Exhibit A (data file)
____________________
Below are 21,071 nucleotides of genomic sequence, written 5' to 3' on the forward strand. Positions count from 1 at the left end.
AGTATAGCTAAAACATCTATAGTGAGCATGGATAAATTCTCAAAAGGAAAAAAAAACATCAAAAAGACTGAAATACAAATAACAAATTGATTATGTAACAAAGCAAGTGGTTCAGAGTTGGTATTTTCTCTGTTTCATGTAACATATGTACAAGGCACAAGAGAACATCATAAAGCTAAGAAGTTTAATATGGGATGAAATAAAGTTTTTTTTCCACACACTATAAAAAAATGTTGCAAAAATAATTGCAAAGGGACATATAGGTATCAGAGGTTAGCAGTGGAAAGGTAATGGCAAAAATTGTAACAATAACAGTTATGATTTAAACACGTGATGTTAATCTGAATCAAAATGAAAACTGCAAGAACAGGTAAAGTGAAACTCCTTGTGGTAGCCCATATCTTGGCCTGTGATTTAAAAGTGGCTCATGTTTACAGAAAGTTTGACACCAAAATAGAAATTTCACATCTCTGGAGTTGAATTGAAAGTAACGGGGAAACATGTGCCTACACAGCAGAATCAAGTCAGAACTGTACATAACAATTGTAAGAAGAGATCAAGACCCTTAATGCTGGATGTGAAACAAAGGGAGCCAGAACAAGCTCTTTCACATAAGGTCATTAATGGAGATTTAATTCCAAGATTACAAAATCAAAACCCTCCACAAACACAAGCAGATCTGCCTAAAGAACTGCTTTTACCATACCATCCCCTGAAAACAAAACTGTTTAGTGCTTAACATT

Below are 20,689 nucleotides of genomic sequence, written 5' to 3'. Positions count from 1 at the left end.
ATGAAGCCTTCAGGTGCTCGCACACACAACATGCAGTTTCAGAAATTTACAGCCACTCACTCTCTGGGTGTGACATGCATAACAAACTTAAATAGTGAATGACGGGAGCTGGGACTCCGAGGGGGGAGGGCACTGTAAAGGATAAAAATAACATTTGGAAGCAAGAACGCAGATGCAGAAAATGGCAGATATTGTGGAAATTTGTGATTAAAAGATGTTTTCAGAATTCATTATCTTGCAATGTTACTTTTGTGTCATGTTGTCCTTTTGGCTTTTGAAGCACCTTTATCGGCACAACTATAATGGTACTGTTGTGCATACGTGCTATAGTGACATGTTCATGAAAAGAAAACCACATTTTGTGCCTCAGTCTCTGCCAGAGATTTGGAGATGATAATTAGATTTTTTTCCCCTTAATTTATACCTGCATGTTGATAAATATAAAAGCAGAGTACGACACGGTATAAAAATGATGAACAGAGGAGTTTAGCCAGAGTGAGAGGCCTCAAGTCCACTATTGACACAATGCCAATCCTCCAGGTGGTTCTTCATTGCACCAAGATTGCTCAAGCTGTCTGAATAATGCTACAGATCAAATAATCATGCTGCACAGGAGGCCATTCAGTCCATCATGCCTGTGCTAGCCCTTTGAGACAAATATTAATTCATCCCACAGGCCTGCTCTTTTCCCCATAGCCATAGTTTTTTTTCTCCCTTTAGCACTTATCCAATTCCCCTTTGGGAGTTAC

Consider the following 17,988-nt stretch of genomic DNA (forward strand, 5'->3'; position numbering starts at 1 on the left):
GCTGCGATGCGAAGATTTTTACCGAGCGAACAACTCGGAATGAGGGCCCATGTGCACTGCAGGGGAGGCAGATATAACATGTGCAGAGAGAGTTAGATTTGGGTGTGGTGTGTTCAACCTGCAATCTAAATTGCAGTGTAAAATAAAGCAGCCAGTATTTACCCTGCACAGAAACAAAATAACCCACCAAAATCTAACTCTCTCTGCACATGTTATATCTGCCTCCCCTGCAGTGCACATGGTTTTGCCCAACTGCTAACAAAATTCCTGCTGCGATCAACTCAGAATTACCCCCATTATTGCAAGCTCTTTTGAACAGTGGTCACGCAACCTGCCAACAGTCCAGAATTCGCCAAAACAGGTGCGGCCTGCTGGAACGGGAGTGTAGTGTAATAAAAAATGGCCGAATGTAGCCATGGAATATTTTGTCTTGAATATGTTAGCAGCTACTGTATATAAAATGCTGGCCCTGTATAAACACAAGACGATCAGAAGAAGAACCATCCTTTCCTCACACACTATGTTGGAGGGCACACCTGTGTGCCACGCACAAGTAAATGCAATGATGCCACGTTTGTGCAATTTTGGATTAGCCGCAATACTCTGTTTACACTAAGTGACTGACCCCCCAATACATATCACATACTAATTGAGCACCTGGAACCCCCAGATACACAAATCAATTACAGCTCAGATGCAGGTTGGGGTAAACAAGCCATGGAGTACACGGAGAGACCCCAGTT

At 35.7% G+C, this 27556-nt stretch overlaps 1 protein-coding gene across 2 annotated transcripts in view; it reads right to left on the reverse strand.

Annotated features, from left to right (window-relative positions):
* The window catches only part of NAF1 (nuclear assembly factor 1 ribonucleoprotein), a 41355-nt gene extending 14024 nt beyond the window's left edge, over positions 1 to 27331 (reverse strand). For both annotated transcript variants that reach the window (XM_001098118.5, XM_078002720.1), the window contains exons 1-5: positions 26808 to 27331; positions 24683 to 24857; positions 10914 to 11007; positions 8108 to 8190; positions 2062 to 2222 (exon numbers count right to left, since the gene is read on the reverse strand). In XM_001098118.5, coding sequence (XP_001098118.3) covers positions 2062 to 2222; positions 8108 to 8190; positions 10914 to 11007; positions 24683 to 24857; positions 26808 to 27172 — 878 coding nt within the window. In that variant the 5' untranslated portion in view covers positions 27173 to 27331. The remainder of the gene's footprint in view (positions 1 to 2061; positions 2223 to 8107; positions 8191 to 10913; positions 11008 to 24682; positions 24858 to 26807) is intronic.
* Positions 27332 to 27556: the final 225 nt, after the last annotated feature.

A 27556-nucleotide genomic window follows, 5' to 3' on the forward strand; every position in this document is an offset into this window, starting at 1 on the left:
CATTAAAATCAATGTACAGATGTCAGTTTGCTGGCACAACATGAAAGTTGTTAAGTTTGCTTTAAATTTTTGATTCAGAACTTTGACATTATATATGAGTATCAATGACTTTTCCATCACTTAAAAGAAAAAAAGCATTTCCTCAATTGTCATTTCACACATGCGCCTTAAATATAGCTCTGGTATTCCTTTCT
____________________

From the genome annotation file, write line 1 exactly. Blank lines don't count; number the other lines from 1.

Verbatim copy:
Below are 21,071 nucleotides of genomic sequence, written 5' to 3' on the forward strand. Positions count from 1 at the left end.